Andrej Štular – Good Day, Animals!

Andrej Štular was born in the end of the sixties in Kranj, where he still lives and creates. His creation is diffused in all directions as is his comic storytelling. He has taken up photography, sculpture, film, animation …
Lately, he has been focusing more on puppetry with his life companion Petra Stare, with whom he founded the puppet theatre Nebo. Its repertoire already includes nine performances, for adults and children alike.
Throughout his creation he was motivated by the force of curiosity. We take interest in him as an all-round artist, but focus on his comic creation. The interview takes a look back into the past, more precisely eight years ago, at the crack of the century, the time of the publication of Lustri (Chandeliers). The interview was conducted by David Krančan and Olmo Omerzu. 

Lustri is a comic album with distinctive expressive lyrics that maintain the personal, intimate perspective on the world through abstract, non-narrative form. This is no classic comic album. Expression and impression rule over the story. What is your process of comic creation? 
I’ve never bothered much with the classic comic plot. Often I start working on it without knowing how it will end. At times I don’t have two sentences ready. I don’t have a script; I do however have an impulse, an association. Like in my sketchbook. In fact, my sketchbook has always been the basis. I have never sat behind my desk and began working on a new comic. That’s why I was never worried if I made a mistake. You can always correct a mistake, or make a blotch out of it. I intentionally allowed for such unpredictability. 

The album is a collage of various ideas, sensations and inspirations from particular art works. You were enthused by literature, painting and film. The likes of Kosovel, Mayakovski, Eisenstein, Tarkovsky were paid a unique and intimate homage. At the same time, they are introduced to the direct dialogue: when you put side by side Tisnikar and Prešeren, Volarič-Feo and Kosovel. 
Lustri is the entanglement of literary, historical, interpersonal, angry material with the playful form. It’s one big pot! The material was created over the course of years. A lot of it accumulated. Lustri was the selection of material which I still draw from today. So sometimes I use very old things. I lean against something I conceived years ago, and I go from there. Perhaps even in a different or quite the opposite path I imagined back then.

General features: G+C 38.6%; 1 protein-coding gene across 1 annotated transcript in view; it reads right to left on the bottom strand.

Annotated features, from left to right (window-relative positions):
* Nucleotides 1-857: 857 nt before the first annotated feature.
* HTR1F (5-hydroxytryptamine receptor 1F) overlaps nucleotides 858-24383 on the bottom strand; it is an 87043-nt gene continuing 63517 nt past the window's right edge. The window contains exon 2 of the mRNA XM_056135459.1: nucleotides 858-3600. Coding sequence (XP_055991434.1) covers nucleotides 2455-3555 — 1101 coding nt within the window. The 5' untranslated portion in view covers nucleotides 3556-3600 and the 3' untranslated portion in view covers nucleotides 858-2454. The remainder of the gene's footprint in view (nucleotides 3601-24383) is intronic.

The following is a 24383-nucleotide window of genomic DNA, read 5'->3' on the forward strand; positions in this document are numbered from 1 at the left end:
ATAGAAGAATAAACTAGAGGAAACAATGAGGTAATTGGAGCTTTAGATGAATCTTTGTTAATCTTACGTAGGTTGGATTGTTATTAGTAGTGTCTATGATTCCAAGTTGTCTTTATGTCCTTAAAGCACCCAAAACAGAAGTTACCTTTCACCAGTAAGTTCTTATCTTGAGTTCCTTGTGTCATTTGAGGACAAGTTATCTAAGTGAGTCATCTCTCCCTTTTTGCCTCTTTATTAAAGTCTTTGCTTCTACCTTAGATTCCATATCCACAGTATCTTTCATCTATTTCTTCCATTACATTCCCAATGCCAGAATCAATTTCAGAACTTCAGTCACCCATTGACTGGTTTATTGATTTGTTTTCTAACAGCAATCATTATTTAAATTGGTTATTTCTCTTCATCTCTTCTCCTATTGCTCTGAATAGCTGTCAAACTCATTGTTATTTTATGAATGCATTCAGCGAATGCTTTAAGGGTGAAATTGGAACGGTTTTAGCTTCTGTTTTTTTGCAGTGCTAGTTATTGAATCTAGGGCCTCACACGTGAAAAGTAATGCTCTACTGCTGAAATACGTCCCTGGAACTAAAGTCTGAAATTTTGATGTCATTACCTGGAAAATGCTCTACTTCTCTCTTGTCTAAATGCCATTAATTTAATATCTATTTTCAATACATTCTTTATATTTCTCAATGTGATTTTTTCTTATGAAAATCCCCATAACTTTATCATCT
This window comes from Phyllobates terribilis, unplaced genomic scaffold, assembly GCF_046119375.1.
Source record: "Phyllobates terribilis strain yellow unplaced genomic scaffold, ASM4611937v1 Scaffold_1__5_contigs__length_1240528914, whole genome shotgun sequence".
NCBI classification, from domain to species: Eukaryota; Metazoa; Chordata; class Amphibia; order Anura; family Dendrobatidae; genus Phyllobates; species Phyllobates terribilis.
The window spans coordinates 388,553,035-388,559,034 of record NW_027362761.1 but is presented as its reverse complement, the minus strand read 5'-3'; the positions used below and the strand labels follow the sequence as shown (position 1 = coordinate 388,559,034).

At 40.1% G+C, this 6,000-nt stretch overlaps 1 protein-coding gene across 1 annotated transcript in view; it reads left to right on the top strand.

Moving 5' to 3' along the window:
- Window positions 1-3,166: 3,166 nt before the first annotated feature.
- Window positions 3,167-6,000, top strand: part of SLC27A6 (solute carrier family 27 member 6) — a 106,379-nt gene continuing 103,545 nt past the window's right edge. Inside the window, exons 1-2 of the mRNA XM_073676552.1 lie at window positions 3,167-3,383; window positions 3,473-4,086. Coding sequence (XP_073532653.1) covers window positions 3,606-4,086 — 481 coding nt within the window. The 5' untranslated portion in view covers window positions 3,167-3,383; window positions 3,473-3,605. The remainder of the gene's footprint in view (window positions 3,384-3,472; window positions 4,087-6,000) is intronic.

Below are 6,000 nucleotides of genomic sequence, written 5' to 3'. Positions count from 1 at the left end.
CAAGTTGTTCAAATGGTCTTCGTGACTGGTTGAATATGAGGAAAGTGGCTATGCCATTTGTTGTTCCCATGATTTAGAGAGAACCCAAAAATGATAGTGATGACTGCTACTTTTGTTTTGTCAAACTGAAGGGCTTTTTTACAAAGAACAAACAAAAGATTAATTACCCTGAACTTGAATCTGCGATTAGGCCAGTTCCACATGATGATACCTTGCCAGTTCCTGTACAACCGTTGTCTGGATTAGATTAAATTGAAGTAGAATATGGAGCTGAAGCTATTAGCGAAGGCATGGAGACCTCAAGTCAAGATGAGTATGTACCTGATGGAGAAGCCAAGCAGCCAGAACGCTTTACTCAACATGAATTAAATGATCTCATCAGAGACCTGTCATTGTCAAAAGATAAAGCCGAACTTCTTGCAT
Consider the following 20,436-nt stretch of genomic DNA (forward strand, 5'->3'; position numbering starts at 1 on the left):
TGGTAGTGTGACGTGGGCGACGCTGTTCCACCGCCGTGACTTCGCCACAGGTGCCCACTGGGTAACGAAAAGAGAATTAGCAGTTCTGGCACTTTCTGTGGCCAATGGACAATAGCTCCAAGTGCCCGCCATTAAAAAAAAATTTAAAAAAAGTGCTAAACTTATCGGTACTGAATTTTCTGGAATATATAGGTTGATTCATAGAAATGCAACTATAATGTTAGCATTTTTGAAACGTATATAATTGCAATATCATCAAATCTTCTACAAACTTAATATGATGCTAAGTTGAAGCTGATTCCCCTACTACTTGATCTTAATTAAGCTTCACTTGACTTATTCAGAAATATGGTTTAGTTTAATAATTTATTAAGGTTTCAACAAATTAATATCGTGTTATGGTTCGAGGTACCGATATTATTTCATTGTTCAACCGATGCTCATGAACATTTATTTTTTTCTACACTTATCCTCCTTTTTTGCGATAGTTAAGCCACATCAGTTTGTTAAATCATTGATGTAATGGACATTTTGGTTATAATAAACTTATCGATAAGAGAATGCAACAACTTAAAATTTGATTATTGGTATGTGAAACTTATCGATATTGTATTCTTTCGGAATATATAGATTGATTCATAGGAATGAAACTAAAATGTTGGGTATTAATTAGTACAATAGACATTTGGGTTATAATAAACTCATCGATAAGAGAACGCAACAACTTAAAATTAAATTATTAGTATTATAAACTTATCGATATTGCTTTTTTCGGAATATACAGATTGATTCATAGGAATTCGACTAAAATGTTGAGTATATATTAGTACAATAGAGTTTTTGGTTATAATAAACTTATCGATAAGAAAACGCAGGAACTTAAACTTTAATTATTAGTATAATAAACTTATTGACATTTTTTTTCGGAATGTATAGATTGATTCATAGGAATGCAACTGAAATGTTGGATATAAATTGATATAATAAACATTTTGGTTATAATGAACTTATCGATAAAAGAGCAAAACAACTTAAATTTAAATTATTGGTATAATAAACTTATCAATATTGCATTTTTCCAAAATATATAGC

Lustri sheds light on a pretty somber world. It is the indicator of the state of an era, of you. It is atmospheric and more importantly, full of wrath. 
It is a humorous kind of somberness, not dark per se. Let’s call it dark humor. It is filled with irony, anger, revolt. When will you be angry if not in your 20’s? You can be angry then. I was in this state for quite some time. 
I’ve learned, however, that there’s a lot I can’t influence. Those people lie, but it doesn’t get to me anymore. I don’t care about politics. Not that I’m apolitical. I just don’t want to be pissed off that way. No more holy wrath. At that time I felt more anarchistic anger, which is reflected in Lustri, in the end in its mere form.

You have something in common with Pakito Bolino and Atak. The story element is most often not there. You are more interested in the language coming across the frames, which is more an art form than a message. Could non-narratives withstand a longer form? 
Zograf once said this is comic poetry in a different way. It is a borderline sphere of comics. Once put in a longer form, this principle would quickly backslide into artistic variation and montage. 

If you had a reference for a story, one that is well-known, you wouldn’t have a problem digressing from it. However, longer comics do need a story.